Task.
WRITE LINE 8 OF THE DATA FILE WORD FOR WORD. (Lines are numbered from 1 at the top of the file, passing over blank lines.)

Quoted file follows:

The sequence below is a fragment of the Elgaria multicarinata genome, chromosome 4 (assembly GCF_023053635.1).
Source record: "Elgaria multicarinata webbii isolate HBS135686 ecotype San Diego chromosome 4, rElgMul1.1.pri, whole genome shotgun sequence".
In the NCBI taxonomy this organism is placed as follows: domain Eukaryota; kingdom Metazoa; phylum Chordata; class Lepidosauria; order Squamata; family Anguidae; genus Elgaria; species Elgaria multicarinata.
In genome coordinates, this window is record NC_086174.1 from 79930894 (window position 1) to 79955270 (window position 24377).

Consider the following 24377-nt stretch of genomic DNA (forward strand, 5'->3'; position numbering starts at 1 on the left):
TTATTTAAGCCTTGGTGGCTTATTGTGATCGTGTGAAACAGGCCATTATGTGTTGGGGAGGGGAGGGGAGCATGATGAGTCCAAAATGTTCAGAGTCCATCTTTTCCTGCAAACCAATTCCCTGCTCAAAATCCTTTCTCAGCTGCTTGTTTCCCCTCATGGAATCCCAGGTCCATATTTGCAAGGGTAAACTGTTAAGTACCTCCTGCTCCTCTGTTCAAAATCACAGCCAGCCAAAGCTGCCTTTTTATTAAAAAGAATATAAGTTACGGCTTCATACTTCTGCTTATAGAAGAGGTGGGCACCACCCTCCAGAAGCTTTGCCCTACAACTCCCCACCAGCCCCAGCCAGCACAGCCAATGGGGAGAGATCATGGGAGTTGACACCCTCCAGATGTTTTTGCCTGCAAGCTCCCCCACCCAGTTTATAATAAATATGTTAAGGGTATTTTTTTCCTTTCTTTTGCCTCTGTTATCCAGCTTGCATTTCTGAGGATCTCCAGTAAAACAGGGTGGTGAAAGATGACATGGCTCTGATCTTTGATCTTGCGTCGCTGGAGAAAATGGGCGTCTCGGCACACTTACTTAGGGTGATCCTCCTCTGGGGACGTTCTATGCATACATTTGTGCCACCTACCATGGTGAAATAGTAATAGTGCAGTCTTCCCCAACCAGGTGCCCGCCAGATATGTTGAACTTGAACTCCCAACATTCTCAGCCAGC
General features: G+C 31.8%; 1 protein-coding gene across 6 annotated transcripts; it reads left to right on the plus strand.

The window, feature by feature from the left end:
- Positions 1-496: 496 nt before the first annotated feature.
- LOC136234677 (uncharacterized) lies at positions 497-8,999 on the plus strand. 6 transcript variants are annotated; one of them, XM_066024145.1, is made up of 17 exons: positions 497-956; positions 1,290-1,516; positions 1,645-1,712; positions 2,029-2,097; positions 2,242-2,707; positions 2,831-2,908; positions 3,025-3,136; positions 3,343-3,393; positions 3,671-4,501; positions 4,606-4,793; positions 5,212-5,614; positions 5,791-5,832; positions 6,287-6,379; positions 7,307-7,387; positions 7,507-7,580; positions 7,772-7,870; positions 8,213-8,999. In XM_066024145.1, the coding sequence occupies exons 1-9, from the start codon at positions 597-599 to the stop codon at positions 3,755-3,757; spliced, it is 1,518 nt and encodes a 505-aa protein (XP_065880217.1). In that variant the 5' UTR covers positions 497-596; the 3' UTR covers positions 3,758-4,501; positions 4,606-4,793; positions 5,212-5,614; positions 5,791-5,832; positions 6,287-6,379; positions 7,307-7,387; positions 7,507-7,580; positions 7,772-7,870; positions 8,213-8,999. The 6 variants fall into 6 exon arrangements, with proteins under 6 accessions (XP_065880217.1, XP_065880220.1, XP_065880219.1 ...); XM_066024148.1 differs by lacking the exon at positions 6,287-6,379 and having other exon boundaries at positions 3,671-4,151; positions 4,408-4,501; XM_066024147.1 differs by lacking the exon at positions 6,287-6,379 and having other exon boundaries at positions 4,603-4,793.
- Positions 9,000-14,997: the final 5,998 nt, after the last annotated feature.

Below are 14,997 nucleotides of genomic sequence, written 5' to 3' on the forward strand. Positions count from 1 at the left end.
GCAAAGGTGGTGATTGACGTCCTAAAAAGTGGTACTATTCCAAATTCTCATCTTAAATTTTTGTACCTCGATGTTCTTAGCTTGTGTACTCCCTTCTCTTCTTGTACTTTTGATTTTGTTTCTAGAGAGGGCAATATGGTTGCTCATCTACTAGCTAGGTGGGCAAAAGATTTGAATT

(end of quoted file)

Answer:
The window, feature by feature from the left end: